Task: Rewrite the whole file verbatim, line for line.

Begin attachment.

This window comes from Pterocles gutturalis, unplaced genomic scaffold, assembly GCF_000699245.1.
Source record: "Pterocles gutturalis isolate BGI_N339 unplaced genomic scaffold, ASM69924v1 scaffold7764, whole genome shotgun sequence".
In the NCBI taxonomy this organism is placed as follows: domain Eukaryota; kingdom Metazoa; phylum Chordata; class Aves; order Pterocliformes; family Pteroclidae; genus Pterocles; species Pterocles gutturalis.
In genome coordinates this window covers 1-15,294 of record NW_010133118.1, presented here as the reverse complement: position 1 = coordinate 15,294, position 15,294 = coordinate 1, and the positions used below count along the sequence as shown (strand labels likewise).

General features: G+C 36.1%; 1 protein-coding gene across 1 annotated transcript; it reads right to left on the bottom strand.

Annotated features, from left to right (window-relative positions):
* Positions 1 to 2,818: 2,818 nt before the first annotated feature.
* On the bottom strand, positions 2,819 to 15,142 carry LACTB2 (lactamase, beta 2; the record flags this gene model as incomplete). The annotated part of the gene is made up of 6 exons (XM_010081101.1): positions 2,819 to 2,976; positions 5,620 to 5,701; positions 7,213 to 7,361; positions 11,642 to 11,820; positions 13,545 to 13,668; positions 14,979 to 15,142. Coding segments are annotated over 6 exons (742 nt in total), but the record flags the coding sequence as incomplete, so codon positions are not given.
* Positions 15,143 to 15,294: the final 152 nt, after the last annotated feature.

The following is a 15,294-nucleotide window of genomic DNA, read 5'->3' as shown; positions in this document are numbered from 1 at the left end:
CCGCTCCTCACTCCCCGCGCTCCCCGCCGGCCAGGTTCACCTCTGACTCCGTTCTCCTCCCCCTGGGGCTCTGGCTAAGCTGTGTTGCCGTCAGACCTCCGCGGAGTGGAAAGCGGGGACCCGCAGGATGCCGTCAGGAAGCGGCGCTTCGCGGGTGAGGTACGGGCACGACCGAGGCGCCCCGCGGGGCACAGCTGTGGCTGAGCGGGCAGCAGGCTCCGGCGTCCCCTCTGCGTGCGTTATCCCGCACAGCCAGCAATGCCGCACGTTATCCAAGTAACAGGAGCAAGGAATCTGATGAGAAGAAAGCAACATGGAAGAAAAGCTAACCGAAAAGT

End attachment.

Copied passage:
This window comes from Pterocles gutturalis, unplaced genomic scaffold, assembly GCF_000699245.1.
Source record: "Pterocles gutturalis isolate BGI_N339 unplaced genomic scaffold, ASM69924v1 scaffold7764, whole genome shotgun sequence".
In the NCBI taxonomy this organism is placed as follows: domain Eukaryota; kingdom Metazoa; phylum Chordata; class Aves; order Pterocliformes; family Pteroclidae; genus Pterocles; species Pterocles gutturalis.
In genome coordinates this window covers 1-15,294 of record NW_010133118.1, presented here as the reverse complement: position 1 = coordinate 15,294, position 15,294 = coordinate 1, and the positions used below count along the sequence as shown (strand labels likewise).

General features: G+C 36.1%; 1 protein-coding gene across 1 annotated transcript; it reads right to left on the bottom strand.

Annotated features, from left to right (window-relative positions):
* Positions 1 to 2,818: 2,818 nt before the first annotated feature.
* On the bottom strand, positions 2,819 to 15,142 carry LACTB2 (lactamase, beta 2; the record flags this gene model as incomplete). The annotated part of the gene is made up of 6 exons (XM_010081101.1): positions 2,819 to 2,976; positions 5,620 to 5,701; positions 7,213 to 7,361; positions 11,642 to 11,820; positions 13,545 to 13,668; positions 14,979 to 15,142. Coding segments are annotated over 6 exons (742 nt in total), but the record flags the coding sequence as incomplete, so codon positions are not given.
* Positions 15,143 to 15,294: the final 152 nt, after the last annotated feature.

The following is a 15,294-nucleotide window of genomic DNA, read 5'->3' as shown; positions in this document are numbered from 1 at the left end:
CCGCTCCTCACTCCCCGCGCTCCCCGCCGGCCAGGTTCACCTCTGACTCCGTTCTCCTCCCCCTGGGGCTCTGGCTAAGCTGTGTTGCCGTCAGACCTCCGCGGAGTGGAAAGCGGGGACCCGCAGGATGCCGTCAGGAAGCGGCGCTTCGCGGGTGAGGTACGGGCACGACCGAGGCGCCCCGCGGGGCACAGCTGTGGCTGAGCGGGCAGCAGGCTCCGGCGTCCCCTCTGCGTGCGTTATCCCGCACAGCCAGCAATGCCGCACGTTATCCAAGTAACAGGAGCAAGGAATCTGATGAGAAGAAAGCAACATGGAAGAAAAGCTAACCGAAAAGT